[microformats-discuss] Developer Adoption

Joshua Porter porter at bokardo.com
Thu Jul 14 09:07:18 PDT 2005

To add to Bud's post: I wrote up a short piece for my blog ( http:// 
bokardo.com/archives/intro-to-microformats/ ) right after the  
microformats.org site went up. It was my initial impression, and  
contains some wrong impressions...but ones that could be used, if  
combined with other impressions from other designers, to come up with  
a framework for explaining what they are more clearly.

It doesn't matter if microformats are *right*, it matters if they are  
*supported*. Support comes in part from developers who code for them,  
but without *demand* from users support will die on the vine. Support  
is not just having microformats on a site. It includes the ability of  
users to do something useful with them.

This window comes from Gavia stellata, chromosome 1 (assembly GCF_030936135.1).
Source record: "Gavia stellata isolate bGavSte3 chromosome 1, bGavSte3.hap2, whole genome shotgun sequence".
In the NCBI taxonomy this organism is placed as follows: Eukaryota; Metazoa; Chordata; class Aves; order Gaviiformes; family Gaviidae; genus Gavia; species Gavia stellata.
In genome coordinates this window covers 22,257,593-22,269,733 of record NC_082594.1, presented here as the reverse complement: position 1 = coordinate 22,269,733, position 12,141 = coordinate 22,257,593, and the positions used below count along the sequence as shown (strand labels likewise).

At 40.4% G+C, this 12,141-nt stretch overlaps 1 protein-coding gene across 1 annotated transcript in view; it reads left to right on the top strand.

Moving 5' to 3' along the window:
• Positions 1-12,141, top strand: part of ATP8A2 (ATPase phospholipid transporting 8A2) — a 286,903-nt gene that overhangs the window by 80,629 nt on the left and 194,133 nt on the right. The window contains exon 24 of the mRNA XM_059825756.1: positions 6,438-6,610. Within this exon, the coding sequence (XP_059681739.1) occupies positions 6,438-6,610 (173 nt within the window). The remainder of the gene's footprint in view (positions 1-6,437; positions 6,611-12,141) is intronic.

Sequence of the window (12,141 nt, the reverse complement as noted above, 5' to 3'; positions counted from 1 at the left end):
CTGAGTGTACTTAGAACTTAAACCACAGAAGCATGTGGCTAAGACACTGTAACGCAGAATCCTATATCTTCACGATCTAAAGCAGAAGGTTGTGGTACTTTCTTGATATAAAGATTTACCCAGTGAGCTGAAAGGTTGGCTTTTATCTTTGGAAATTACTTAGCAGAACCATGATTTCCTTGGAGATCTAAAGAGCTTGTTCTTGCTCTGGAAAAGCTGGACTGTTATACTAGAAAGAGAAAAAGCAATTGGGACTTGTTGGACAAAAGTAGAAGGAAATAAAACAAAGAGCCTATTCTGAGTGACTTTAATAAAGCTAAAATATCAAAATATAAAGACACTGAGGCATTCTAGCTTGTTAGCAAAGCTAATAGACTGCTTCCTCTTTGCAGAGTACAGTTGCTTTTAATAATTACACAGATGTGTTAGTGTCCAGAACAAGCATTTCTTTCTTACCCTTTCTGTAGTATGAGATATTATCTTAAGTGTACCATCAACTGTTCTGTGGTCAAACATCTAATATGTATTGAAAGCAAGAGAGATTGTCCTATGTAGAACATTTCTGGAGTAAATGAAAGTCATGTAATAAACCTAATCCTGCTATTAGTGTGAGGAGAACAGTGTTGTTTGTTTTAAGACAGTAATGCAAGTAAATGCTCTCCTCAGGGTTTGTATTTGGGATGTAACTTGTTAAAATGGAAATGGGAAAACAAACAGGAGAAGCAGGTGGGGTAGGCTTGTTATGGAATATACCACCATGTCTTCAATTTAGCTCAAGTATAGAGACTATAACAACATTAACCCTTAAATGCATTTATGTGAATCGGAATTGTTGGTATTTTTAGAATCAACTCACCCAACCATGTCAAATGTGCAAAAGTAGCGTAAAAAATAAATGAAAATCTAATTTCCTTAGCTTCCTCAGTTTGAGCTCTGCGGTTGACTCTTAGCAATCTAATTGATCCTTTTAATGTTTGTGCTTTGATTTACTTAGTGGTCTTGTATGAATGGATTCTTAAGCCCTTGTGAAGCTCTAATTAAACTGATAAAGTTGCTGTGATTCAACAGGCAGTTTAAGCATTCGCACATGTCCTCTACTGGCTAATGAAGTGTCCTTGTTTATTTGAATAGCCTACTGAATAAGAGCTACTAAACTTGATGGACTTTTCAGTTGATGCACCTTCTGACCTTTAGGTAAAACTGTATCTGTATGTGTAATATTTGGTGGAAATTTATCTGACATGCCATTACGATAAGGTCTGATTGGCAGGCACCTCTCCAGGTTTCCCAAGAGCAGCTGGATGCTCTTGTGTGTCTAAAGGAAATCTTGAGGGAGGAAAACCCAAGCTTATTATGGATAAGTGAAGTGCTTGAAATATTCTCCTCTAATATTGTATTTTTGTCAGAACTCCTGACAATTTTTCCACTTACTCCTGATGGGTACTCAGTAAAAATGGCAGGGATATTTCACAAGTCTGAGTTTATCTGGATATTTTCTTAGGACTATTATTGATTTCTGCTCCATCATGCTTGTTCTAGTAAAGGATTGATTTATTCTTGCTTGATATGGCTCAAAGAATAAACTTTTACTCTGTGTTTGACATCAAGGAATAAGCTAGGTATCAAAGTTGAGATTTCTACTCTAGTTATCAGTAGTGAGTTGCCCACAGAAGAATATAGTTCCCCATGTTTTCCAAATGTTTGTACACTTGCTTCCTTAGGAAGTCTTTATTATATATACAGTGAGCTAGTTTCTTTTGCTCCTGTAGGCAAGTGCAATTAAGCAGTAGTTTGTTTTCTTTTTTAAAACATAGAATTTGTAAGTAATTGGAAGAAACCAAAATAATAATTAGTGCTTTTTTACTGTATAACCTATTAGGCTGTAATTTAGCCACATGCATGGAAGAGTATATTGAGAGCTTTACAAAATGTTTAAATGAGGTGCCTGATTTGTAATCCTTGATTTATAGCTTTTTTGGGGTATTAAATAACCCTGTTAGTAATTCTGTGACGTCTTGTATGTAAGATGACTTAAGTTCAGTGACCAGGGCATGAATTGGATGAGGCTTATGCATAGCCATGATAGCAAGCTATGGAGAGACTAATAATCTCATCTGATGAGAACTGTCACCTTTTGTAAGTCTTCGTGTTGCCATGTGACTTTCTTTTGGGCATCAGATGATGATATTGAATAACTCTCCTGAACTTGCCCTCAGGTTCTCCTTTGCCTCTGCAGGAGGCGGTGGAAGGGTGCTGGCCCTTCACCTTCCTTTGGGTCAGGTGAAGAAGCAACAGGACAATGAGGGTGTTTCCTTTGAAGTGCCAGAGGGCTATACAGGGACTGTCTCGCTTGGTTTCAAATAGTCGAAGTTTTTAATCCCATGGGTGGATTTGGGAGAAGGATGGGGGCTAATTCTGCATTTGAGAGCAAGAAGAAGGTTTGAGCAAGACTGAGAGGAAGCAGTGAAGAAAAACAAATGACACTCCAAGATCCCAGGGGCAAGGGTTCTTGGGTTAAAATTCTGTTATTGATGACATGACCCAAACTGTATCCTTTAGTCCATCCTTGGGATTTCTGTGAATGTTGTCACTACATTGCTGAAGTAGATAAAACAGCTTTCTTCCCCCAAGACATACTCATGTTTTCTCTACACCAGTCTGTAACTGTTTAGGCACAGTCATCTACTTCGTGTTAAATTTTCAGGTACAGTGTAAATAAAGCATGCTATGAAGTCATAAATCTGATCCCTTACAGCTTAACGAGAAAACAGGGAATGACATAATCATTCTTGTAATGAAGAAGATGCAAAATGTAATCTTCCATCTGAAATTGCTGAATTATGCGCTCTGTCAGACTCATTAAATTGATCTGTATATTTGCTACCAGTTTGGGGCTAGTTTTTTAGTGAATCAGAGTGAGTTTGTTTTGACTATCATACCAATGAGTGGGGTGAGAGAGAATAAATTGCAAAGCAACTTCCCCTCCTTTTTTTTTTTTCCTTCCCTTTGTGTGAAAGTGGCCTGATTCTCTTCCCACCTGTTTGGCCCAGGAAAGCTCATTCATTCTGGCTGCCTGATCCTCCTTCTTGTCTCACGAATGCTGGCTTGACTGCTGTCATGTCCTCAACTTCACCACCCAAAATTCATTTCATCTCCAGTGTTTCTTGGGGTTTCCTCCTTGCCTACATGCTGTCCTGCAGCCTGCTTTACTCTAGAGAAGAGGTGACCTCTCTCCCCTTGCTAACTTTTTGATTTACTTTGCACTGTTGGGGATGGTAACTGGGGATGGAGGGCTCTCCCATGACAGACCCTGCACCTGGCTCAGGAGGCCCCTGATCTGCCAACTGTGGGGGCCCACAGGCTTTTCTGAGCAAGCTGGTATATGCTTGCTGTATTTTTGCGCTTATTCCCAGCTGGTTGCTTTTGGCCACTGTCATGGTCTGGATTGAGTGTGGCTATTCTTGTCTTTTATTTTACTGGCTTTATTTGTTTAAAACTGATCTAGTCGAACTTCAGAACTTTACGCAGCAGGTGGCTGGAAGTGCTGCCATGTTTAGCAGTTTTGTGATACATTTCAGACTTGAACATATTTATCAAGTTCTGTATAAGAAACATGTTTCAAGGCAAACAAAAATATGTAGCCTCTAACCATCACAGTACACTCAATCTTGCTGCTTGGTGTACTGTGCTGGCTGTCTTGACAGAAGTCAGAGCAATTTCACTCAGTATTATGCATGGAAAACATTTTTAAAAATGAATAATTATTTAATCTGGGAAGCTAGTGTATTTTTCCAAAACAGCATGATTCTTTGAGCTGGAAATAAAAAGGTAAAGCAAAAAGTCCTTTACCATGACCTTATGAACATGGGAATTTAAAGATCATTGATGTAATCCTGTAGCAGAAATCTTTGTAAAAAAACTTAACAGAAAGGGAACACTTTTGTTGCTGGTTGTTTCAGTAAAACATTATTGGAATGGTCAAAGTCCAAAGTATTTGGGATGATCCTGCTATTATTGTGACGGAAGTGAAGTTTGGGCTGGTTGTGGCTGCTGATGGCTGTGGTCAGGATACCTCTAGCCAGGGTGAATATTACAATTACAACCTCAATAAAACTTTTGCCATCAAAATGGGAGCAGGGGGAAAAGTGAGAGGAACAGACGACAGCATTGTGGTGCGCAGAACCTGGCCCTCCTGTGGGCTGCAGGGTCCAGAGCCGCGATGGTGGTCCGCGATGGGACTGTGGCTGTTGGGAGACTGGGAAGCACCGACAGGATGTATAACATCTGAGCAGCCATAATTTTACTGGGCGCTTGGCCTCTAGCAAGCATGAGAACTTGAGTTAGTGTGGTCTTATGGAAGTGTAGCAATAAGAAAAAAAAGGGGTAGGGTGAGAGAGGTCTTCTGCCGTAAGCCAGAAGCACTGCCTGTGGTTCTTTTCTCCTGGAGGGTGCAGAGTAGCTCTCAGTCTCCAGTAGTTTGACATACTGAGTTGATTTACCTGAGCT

A "showcase" application is a great way to grow demand. Upcoming.org  
is not a showcase application for microformats, because they already  
have .ics and feed files available. There is no incentive for users  
to use a scraping tool over simply grabbing the .ics file.

As I say in my post, a great example of a showcase application is  

After seeing housingmaps, you don't need to know anything else...you  
just want to use the Google Maps API.


On Jul 14, 2005, at 11:27 AM, Bud Gibson wrote:

> On Jul 14, 2005, at 8:48, Andy Hume wrote:
>> I'm more concerned with getting your 'average designer in the  
>> street' to start authoring contact details within an hcard as a  
>> matter of course. Teach them that the cost is negligible, the  
>> benefits are good today, and may be great tomorrow. Without an  
>> uptake of microformat authors they'll be no reason to implement  
>> applications or parsing machines. Correct?
> Chicken and egg.  My discussions with authors often suggest that  
> they are looking for the compelling value proposition to make the  
> extra coding worth it.  That value proposition will come through  
> applications and services that consume the microformat.
> I humbly submit hCalendar and hCard as examples to support this claim.
> Adoption of microformats depends on a clear value proposition to  
> the author and ultimate end-user.  This in turn depends partly on  
> the availability of applications and services.
> Bud
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